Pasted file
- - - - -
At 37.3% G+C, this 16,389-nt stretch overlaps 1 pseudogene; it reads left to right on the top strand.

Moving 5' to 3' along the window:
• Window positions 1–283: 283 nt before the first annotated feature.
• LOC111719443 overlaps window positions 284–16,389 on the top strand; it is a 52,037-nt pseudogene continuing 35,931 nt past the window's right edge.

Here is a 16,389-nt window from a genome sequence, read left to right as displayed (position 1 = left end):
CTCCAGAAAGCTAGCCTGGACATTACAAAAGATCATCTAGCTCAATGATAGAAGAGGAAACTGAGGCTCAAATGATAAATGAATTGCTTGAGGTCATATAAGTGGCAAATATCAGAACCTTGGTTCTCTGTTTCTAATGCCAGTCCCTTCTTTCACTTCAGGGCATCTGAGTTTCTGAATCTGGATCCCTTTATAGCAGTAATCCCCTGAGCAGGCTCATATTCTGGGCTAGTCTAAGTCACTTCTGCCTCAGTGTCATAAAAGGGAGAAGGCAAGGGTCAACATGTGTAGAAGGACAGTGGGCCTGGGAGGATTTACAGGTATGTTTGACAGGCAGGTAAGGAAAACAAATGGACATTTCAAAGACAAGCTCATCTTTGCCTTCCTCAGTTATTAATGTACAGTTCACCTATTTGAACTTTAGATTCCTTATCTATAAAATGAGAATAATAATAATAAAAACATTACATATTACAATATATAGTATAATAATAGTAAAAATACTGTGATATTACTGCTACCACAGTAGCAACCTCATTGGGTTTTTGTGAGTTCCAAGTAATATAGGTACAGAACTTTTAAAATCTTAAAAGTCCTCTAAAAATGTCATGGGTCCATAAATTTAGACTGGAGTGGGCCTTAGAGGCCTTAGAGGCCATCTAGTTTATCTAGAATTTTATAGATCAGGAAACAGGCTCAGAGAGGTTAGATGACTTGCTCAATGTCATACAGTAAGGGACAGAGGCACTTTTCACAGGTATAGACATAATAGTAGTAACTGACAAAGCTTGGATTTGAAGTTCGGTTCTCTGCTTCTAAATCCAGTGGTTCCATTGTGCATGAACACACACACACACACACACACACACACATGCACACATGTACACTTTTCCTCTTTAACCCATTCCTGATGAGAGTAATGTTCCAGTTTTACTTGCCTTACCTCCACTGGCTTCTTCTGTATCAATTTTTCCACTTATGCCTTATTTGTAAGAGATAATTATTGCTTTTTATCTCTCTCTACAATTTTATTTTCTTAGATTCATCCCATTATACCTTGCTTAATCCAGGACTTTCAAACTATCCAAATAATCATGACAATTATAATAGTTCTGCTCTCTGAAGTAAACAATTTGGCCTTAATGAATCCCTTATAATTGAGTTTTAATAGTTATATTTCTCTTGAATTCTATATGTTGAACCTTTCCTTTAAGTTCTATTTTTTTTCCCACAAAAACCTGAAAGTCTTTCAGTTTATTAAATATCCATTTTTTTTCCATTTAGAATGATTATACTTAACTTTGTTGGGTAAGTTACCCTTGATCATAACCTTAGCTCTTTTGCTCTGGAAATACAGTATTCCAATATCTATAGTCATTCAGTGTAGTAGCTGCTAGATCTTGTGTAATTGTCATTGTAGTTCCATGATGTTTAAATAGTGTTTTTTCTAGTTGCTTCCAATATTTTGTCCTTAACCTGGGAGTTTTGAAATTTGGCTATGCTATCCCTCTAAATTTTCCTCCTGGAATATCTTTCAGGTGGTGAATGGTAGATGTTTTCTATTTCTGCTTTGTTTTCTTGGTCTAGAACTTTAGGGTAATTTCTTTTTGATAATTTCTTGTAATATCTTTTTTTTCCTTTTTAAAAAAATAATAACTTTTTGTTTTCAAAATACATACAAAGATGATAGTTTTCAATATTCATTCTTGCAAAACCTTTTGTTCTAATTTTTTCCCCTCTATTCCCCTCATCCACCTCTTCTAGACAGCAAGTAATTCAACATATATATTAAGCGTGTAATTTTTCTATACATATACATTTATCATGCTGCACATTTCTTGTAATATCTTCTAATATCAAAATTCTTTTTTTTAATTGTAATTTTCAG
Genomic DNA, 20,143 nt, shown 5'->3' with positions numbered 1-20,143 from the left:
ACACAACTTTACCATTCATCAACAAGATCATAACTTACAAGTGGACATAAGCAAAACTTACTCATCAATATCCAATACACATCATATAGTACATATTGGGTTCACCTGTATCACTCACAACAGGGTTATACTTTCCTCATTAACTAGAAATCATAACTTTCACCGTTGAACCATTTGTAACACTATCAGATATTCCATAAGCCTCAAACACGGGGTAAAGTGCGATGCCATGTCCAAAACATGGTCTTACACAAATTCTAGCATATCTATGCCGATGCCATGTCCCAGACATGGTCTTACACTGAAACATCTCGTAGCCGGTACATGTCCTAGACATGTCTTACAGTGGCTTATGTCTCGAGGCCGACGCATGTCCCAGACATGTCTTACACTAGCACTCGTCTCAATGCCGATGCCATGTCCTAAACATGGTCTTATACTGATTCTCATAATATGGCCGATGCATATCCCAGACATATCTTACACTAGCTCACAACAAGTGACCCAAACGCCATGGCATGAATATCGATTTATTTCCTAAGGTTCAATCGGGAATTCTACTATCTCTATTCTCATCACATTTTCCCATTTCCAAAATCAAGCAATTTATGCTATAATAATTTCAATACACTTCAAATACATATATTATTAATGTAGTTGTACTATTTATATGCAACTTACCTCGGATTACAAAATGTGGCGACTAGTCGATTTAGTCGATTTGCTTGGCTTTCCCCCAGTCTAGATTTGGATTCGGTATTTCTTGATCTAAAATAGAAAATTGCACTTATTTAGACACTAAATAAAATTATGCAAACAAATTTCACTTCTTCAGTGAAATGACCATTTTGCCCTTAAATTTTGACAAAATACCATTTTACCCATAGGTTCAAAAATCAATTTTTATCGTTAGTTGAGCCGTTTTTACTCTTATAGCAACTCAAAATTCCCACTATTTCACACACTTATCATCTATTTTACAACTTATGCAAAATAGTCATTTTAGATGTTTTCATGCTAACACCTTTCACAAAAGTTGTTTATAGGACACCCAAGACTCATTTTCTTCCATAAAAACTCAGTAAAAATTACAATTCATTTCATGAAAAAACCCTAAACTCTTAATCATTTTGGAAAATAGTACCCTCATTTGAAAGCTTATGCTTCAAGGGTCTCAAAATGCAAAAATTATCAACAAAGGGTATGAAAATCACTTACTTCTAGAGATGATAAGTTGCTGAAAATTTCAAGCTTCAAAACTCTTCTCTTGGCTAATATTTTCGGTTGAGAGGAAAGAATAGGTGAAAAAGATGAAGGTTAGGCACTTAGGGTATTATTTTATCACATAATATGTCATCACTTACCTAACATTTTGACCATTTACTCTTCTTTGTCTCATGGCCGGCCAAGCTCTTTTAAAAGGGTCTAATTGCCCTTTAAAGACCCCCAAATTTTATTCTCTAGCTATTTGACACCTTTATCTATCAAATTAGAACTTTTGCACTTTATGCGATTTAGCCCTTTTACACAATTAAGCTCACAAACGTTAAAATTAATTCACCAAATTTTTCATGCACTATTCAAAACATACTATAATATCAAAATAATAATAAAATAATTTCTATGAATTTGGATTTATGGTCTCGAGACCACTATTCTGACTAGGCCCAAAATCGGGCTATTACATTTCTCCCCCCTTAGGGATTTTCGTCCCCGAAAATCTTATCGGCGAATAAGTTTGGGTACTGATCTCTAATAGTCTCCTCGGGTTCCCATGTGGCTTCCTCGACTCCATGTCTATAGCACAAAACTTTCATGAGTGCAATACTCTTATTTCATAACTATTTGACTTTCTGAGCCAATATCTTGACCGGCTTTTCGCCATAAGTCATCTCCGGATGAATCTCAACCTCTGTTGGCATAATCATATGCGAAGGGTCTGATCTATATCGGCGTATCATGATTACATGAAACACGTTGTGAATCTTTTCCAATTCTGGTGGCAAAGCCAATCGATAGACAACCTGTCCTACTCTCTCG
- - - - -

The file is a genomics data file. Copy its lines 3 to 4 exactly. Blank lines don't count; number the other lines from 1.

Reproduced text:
• Window positions 1–283: 283 nt before the first annotated feature.
• LOC111719443 overlaps window positions 284–16,389 on the top strand; it is a 52,037-nt pseudogene continuing 35,931 nt past the window's right edge.